From Vlad Tepes Blog:
Natalya G. looks like a ballet dancer. She looks strict and girly at the same time with her wide-spaced eyes. G. is a russian TV reporter. But she got into trouble because of her regime critical reports. When her daughter, 17, marched at a Moscow peace demonstration, in which she wanted to show her support for the Ukraine, she was attacked and injured – quite likely by a police officer.
So in March of last year, G. flew to Hannover with her and filed for Asylum in Germany. As she lived in four different homes – three of them with their own management – she realized that she could not feel safe everywhere in Germany. “What women have to endure is terrible”, G. says. “I never thought that such conditions were possible in Germany.”
Today, she is doing well; she was able to fetch her two younger daughters, 11 and 13, from Russia. A family is letting her and her three daughter stay in an apartment in their house, so the four of them now live in Dortmund. Her girls are attending an Integration class. “I am very lucky that I can be here in Germany, in safety”, G. says. But it was a difficult start.
Home management did nothing: Absolutely nothing
G.’s first stop with her oldest daughter was Braunschweig. Mind you: Like a lotto jackpot, they were given a room for six people, in which only two more women lived. “Every evening the police came, there were fights between two groups of men the whole time”, G. says. “One of the men was constantly in the women’s bathroom, when I wanted to use it. They would switch with others, as if they were standing guard, and wanted to show: We disregard you, you have nothing to say here.”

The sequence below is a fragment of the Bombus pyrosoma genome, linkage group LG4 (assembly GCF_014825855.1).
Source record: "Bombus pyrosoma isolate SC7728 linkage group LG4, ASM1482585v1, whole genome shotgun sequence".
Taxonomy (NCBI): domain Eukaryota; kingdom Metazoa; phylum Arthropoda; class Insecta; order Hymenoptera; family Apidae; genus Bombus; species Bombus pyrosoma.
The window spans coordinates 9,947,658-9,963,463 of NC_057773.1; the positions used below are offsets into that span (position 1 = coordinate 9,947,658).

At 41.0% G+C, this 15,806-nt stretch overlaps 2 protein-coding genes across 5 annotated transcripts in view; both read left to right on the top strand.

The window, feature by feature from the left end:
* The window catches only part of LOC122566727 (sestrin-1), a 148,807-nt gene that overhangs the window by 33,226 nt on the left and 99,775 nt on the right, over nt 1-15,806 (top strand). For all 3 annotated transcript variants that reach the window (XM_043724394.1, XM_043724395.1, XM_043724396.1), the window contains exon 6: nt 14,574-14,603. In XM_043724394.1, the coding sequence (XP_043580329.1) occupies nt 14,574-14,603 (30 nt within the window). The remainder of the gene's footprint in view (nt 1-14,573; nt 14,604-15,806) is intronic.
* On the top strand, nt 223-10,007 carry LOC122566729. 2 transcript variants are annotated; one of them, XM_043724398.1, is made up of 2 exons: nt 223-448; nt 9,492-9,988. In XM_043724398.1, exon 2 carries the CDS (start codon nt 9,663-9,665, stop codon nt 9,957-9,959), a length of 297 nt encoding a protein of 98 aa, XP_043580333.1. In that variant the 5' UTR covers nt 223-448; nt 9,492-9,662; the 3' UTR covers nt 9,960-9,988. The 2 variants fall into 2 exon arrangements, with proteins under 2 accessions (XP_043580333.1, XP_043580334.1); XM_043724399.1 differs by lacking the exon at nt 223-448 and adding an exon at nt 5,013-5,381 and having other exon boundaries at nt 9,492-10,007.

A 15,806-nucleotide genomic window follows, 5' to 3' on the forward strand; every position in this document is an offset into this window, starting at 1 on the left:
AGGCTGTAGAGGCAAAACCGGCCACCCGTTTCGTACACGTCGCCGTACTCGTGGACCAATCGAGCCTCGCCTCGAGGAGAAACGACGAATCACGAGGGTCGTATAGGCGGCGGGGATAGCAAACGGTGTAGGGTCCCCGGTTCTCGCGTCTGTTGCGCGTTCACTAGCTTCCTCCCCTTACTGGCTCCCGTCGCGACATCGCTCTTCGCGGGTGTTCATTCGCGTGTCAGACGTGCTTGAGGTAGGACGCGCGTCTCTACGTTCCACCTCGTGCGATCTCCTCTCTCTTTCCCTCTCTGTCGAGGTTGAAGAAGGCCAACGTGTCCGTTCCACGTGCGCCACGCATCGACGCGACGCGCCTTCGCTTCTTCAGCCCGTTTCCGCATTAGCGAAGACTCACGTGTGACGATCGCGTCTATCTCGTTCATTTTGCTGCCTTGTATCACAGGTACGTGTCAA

G. and her daughter only went to the bathroom together. And never without telling others that they went, so that they could alarm home management in case they weren’t returing. “Finally after five days I dared to take a shower”, she says. “I knew, it cold happen any moment that someone would break the door open.”
G. asked home management, why aren’t you doing anything? And she got no answer. Her impression: The threat against women was silently accepted. “One evening a man from the security detail came and pushed a 13 year old girl from Albania into our room and asked, that we would watch her. The father of the girl is violent towards her mother, and the girl needed protection”, G. tells.
“We hid her in our room for the night. I impressed on her the importance don’t open the door for anyone, don’t go to the window, and don’t go to the bathroom. I let her pee into a cup”, she tells. She had asked the security officer what was going on with the mother. He only said, “we will see in the morning.”
Suddenly, the next day, there was a woman standing in the hallway. “I instantly knew, that could only be the girl’s mother”, remembers G. “She was black and blue, and her face did not look human anymore. And she was pregnant. Just like so many women in the homes.”
Men standing guard at the bathrooms
Braunschweig is not the only home where G. experienced these cruelties, which were tolerated by the home managements. Because of overcrowding, her and her daughter were brought to a different home in Oerlinghausen. On the upper floor every evening there was a man walking the hallways with two machetes – one on the left, one on the right of his belt, “like a pirate”.
And there, too, the men were standing guard at the women’s toilettes. And it was just like that in the third home in Bielefeld. “I began to understand that there was a system to this, and I can as a whole only say: Women there mean nothing, absolutely nothing, women can’t move about freely, they are treated like dogs.”
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